Flavors of Brazil's upcoming trip to São Luís, Maranhão, will not-unexpectedly be focused on the gastronomy and food culture of that city, if you asked most Brazilians what's the thing they associate most with São Luís it wouldn't be food at all. Most of them would reply, "Reggae."
The association of São Luís with this style of music is so close and intense that the city is often called the Brazilian Jamaica. Reggae took root in Maranhão very early after its development in Jamaica, in the early 1970s, and hasn't loosened its grip on the city's musical culture in the three succeeding decades. At night the historic center of São Luís throbs with the off-beat accents of reggae coming from numerous small bars, and major Brazilian reggae groups either make their homes here, or begin and end their countrywide tours in Maranhão. The major Jamaican reggae bands also visit frequently, and their shows are received wildly.
When it comes to ingestible substances, however, reggae in São Luís, as elsewhere, is associated more with something that is smoked rather than something that is eaten or imbibed - marijuana, or maconha as it's known in Portuguese. But for those familiar with the effects of this intoxicant (Flavors of Brazil, of course, isn't) one of the most common side-effects of smoking marijuana is what Brazilians call lariquinha. Or as it's known in English - the munchies. So perhaps there is a Flavors of Brazil connection after all between the gastronomy of São Luís and reggae. It's that late-night snack that one craves after a night in a smoke-filled reggae bar.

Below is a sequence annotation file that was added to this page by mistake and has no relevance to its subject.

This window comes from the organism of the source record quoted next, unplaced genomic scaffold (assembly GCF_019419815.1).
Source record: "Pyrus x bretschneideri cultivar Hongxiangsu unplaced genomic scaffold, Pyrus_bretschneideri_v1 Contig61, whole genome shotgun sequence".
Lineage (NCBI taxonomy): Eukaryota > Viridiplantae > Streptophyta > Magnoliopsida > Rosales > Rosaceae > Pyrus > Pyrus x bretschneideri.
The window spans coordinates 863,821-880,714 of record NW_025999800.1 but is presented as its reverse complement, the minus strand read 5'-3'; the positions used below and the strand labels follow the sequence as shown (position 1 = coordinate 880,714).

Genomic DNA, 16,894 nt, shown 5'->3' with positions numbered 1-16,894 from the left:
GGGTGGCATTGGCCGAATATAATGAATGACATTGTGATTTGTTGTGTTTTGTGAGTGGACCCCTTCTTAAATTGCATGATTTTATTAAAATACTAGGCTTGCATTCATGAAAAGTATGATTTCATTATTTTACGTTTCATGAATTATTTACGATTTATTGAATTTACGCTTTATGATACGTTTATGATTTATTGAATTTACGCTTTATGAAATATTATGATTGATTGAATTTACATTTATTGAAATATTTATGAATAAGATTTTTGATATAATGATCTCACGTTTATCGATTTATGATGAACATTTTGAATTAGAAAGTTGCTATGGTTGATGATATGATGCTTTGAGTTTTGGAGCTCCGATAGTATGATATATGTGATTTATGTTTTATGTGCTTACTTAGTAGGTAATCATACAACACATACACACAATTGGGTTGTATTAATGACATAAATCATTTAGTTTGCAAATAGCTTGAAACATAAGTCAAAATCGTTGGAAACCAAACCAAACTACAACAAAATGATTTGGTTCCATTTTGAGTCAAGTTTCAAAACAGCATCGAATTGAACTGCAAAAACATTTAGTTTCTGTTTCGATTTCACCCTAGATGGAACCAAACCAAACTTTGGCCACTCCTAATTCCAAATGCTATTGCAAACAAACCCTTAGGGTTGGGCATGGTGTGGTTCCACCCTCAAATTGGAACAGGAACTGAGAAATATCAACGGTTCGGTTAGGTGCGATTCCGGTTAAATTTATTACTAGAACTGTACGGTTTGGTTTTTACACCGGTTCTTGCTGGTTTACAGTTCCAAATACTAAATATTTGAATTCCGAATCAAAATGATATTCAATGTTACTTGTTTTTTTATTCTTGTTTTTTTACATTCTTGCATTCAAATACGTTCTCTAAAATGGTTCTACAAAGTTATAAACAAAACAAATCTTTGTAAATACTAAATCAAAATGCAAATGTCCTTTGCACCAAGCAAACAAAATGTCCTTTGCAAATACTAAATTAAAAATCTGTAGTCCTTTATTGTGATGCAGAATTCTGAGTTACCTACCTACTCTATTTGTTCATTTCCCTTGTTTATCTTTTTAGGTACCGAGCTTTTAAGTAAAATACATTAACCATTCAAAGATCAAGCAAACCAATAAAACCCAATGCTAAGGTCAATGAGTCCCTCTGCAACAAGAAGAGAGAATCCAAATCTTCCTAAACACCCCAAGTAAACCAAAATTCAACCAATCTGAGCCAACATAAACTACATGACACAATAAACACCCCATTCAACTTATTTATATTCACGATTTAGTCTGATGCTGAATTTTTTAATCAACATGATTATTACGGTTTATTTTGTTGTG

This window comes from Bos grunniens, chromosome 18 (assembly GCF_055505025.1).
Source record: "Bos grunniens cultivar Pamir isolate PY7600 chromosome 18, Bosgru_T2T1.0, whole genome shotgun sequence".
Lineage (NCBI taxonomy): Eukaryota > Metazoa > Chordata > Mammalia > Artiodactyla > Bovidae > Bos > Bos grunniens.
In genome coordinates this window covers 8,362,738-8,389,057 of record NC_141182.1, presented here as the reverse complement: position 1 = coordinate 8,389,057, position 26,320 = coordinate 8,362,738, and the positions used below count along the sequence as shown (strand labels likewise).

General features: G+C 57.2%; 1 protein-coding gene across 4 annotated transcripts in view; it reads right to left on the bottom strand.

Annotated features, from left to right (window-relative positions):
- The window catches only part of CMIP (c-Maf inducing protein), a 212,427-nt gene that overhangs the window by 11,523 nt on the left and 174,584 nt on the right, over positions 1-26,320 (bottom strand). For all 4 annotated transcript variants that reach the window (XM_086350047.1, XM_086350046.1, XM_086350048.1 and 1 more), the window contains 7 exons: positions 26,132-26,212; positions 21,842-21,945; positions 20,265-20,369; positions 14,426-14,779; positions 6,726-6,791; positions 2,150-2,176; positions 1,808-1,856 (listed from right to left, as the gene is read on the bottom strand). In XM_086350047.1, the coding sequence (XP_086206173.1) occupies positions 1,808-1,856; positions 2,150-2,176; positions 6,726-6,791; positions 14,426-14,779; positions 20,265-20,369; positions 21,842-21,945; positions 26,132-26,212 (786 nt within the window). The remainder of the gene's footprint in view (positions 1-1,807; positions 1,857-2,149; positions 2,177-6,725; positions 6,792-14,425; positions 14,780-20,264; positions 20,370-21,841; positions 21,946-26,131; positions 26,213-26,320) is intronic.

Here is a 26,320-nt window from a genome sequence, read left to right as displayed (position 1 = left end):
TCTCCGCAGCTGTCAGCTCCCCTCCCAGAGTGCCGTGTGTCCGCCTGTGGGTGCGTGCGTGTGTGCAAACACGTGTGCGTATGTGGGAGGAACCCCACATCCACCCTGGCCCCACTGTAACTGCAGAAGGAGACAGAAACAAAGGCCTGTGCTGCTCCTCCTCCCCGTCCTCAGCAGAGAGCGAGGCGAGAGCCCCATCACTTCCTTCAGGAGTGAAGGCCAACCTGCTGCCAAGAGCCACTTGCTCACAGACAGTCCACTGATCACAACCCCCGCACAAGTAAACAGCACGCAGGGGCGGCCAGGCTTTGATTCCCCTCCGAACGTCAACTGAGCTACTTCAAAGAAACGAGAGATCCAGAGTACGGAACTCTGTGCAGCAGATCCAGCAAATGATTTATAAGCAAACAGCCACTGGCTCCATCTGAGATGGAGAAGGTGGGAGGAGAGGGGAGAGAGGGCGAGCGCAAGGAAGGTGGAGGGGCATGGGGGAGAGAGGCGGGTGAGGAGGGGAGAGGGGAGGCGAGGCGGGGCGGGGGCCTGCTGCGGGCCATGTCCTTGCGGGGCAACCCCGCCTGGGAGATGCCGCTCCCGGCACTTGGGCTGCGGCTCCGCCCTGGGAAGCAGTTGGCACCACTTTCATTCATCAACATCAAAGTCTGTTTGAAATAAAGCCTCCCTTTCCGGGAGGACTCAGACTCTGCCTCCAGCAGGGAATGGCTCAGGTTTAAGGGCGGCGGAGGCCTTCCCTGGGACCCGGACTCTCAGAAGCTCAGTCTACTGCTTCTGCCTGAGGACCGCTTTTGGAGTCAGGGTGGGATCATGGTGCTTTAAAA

Here's a YouTube video of Brazilian singer Alcione, a native of Maranhão and one of Brazil's most well-known singers singing a reggae number called Jamaica a São Luís. The accompanying visuals are a slideshow of views of this island city.
Alcione - Jamaica a São Luís